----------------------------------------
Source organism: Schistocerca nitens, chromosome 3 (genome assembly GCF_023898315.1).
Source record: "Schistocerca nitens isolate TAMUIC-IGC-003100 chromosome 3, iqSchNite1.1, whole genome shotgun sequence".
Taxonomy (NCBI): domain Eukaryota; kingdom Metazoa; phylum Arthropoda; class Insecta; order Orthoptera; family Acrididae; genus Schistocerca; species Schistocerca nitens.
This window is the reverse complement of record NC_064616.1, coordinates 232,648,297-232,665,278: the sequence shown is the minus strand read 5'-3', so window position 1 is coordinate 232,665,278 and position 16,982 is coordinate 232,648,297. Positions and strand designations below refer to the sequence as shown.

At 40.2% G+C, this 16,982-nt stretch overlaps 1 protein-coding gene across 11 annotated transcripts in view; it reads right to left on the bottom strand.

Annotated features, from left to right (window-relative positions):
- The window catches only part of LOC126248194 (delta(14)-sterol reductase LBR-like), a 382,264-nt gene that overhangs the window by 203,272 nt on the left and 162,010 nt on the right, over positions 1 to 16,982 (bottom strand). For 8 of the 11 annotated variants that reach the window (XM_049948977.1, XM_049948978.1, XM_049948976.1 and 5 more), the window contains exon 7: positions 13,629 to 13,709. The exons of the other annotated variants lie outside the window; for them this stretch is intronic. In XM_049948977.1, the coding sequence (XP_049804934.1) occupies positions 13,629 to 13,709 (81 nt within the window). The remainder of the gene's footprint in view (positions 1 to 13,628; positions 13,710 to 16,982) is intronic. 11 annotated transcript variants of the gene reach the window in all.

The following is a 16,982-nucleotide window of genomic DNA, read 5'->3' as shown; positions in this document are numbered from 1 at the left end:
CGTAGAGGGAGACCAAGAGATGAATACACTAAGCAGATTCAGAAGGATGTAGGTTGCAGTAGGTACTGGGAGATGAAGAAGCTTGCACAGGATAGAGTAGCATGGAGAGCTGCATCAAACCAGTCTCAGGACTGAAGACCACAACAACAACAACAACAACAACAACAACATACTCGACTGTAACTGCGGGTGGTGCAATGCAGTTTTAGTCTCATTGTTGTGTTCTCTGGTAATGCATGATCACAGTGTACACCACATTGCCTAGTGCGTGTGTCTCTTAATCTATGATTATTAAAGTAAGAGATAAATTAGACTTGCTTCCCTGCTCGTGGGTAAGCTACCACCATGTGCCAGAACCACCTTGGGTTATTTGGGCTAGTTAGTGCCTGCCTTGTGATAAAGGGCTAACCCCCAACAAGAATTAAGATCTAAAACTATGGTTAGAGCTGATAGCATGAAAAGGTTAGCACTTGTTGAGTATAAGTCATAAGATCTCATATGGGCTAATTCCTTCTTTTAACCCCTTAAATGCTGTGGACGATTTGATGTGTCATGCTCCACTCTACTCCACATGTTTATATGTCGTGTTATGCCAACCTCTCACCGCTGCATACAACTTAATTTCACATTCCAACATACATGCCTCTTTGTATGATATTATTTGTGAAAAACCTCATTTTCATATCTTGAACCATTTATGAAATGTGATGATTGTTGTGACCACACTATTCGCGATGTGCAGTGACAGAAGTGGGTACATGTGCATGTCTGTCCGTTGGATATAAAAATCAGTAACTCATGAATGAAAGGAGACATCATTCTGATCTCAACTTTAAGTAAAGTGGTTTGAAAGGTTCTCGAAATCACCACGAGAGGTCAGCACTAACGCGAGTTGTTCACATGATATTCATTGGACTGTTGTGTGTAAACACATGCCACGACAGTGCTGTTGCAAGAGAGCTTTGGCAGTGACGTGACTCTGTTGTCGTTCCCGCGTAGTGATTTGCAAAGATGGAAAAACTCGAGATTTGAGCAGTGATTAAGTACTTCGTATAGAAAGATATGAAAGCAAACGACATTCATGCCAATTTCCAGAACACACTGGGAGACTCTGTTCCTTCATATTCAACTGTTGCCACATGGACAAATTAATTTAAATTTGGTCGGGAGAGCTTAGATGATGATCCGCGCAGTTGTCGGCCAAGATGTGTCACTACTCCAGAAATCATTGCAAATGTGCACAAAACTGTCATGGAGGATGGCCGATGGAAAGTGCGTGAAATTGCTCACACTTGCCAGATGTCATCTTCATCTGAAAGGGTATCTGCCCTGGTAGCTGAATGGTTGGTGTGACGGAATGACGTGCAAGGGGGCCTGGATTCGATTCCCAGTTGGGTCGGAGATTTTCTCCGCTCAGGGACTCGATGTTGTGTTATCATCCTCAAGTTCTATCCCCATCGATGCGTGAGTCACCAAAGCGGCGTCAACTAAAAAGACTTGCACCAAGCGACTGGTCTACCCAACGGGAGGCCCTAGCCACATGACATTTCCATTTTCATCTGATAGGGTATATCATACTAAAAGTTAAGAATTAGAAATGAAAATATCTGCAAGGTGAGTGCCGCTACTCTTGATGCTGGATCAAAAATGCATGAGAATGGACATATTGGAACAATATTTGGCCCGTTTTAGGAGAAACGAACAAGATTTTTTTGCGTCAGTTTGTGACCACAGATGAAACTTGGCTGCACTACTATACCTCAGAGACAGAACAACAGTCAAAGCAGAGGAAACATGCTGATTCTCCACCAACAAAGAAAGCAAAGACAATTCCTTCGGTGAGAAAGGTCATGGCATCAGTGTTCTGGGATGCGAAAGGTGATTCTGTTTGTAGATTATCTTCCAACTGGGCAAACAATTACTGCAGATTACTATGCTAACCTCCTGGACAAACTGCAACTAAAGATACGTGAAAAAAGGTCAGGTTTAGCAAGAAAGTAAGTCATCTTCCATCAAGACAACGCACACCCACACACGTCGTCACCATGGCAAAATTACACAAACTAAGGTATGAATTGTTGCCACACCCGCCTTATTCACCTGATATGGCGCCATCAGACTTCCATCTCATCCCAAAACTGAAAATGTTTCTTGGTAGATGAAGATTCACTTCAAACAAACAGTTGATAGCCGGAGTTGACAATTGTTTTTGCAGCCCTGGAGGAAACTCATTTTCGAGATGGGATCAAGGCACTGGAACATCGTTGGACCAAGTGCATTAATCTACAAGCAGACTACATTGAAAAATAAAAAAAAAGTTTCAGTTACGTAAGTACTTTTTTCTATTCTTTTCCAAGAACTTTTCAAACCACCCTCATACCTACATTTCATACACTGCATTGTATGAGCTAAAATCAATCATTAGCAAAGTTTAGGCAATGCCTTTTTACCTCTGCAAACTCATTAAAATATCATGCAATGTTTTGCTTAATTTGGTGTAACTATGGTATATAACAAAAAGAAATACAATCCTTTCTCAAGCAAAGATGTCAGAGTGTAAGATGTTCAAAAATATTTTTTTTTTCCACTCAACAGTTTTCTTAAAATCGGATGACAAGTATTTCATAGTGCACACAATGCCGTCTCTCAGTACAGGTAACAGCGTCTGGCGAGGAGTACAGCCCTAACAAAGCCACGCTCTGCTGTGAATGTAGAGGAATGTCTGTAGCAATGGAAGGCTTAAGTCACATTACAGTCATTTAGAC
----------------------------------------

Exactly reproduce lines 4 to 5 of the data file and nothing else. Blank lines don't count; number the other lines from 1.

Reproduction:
This window is the reverse complement of record NC_064616.1, coordinates 232,648,297-232,665,278: the sequence shown is the minus strand read 5'-3', so window position 1 is coordinate 232,665,278 and position 16,982 is coordinate 232,648,297. Positions and strand designations below refer to the sequence as shown.

At 40.2% G+C, this 16,982-nt stretch overlaps 1 protein-coding gene across 11 annotated transcripts in view; it reads right to left on the bottom strand.